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In his paper A finitely generated infinite simple group (J. London Math. Soc., 1951), Higman introduced the following finitely presented group:

$$ H = \langle x,y,z,w \mid [x,y]=y, \, [y,z]=z, \, [z,w]=w, \, [w,x]=x \rangle . $$

This group has many remarkable properties, including being acyclic.

Let $H_{x,y} \le H$ be the subgroup generated by $x$ and $y$, and let $H_{z,w}\le H$ be the subgroup generated by $z$ and $w$. Both $H_{x,y}$ and $H_{z,w}$ are isomorphic to the Baumslag--Solitar group $BS(1,2)=\langle a,b \mid aba^{-1}=b^2\rangle$ (although this is not particularly relevant to my question).

Does there exist a non-trivial element of $H_{x,y}$ which is conjugate in $H$ to an element of $H_{z,w}$?

It would seem to me that the answer is no, but I'm having difficulty proving or disproving it. Probably I am missing some well-known technique for deciding this type of question, which I would be very happy to hear about.

Motivation: My co-authors and I are writing about the topological complexity (in the sense of Farber) of aspherical spaces, and the above fact (if it were true) would give a nice example illustrating our techniques.

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I'd say that the usual technique for deciding this sort of question is to find a nice quotient in which the answer is 'obvious'. Since Higman's group has no finite quotients, and hence very few 'nice' quotients, this technique isn't going to work here. –  HJRW Aug 7 '13 at 12:28
    
I vaguely remember there was some nice lemma in the book of Higman, Scott "Existentially closed groups" that two elements of a group are conjugate if and only if some system of group equations has a solution, and, I can't remember which one, but some of Higman's simple groups was used for that heavily. Sorry I don't have this book -- this is in Chapter 1 –  Victor Aug 7 '13 at 12:42
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1 Answer

up vote 10 down vote accepted

No, there are no such element. Indeed $H$ is amalgam of the subgroups $\langle x,y,z\rangle$ and $\langle z,w,x\rangle$ over the intersection $\langle x,z\rangle$, which is free (as we see by viewing $\langle x,y,z\rangle$ itself as amalgam of the Baumslag-Solitar $\langle x,y\rangle$ and $\langle y,z\rangle$ over $\langle y\rangle$). [EDIT: my previous argument was mistaken] In an amalgam $A*_CB$, an element of $A$ conjugate to an element of $B$ is actually conjugate to an element of $C$.

Thus an element $u_1$ of $\langle x,y\rangle$ conjugated to an element $u_2$ in $\langle z,w\rangle$ is conjugated to an element in the amalgamated subgroup defining $H$, namely $\langle x,z\rangle$. But we can also view $H$ as an amalgam of $\langle w,x,y\rangle$ and $\langle y,z,w\rangle$ and the argument now implies that $u_1$ is conjugated to an element in $\langle y,w\rangle$.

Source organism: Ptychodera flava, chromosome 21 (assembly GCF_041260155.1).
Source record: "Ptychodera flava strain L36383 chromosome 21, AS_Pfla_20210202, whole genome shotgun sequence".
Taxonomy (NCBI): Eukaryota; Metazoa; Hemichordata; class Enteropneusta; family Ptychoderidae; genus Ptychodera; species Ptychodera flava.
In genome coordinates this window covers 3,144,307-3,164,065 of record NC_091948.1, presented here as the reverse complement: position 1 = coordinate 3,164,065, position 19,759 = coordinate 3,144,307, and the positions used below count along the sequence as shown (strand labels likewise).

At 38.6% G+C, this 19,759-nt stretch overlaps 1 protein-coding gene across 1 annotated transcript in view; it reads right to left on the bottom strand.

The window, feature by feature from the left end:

So some element of $\langle x,z\rangle$ (conjugate to $u_1$) is conjugated to some element in $\langle y,w\rangle$. Using the first amalgam decomposition of $H$ and its Bass-Serre tree, $\langle x,z\rangle$ acts with a fixed vertex. On the other hand, an element of $\langle y,w\rangle$ not conjugated into the cyclic subgroups $\langle y\rangle$ or $\langle w\rangle$ acts hyperbolic. So every element in $\langle y,w\rangle$ conjugate to $u_1$ is conjugate in $\langle y,w\rangle$ to an element in $\langle y\rangle\cup\langle w\rangle$. Again using this argument in the other decomposition of $H$, we get that every element in $\langle x,z\rangle$ conjugate to $u_1$ is conjugated in $\langle x,z\rangle$ to an element in $\langle x\rangle\cup\langle z\rangle$.

Since these element exist, we deduce that that some element in $\langle x\rangle\cup\langle z\rangle$ (conjugate to $u_1$) is conjugated to an element in $\langle y\rangle\cup\langle w\rangle$.

By symmetry, we can suppose that some element in $\langle x\rangle$ (conjugate to $u_1$) is conjugate to an element in $\langle y\rangle$.

Now I use that if in an amalgam $A*_CB$ an element of $A$ is conjugate to an element of $C$, then it's conjugate to an element of $C$ by an element of $A$.

Using the first decomposition of $H$, we deduce that some element of $\langle y\rangle$ (conjugate to $u_1$) is conjugate to an element of $\langle x,z\rangle$ by an element of $\langle x,y,z\rangle$, and by the "every" statement above, we can choose the latter element to belong to $\langle x\rangle\cup\langle z\rangle$.

Now in the group $\langle x,y,z\rangle$ (with its explicit presentation with 2 relators), nontrivial powers of $y$ cannot be conjugate to nontrivial powers of $x$ or $z$. Indeed the powers of $x$ survive in the abelianization but not those of $y$ or $z$; on the other hand, nontrivial powers of $y$ are at most exponentially distorted, while $z^{k2^{2^n}}=x^nyx^{-n}z^kx^ny^{-1}x^{-n}$ and thus $z^k$ is partially more than exponentially distorted. So finally the only possibility is $u_1=1$.

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Wonderful, thanks! Do you know of a reference for the fact that an element of $A-C$ can't be conjugate to an element of $B-C$ in $A\ast_C B$? –  Mark Grant Aug 7 '13 at 13:38
    
@Mark it's false actually ($aca^{-1}$ being conjugate to $bcb^{-1}$). What's true is that an element of $A$ conjugate to an element of $B$ is conjugate to an element of $C$. Let me try to fix the answer. –  Yves Cornulier Aug 7 '13 at 14:20
    
... and it's now much more complicated; I hope it's OK... –  Yves Cornulier Aug 7 '13 at 16:03
    
Thanks so much for your time. I will try to check the details (and hopefully learn some Bass--Serre theory in the process). –  Mark Grant Aug 7 '13 at 16:07
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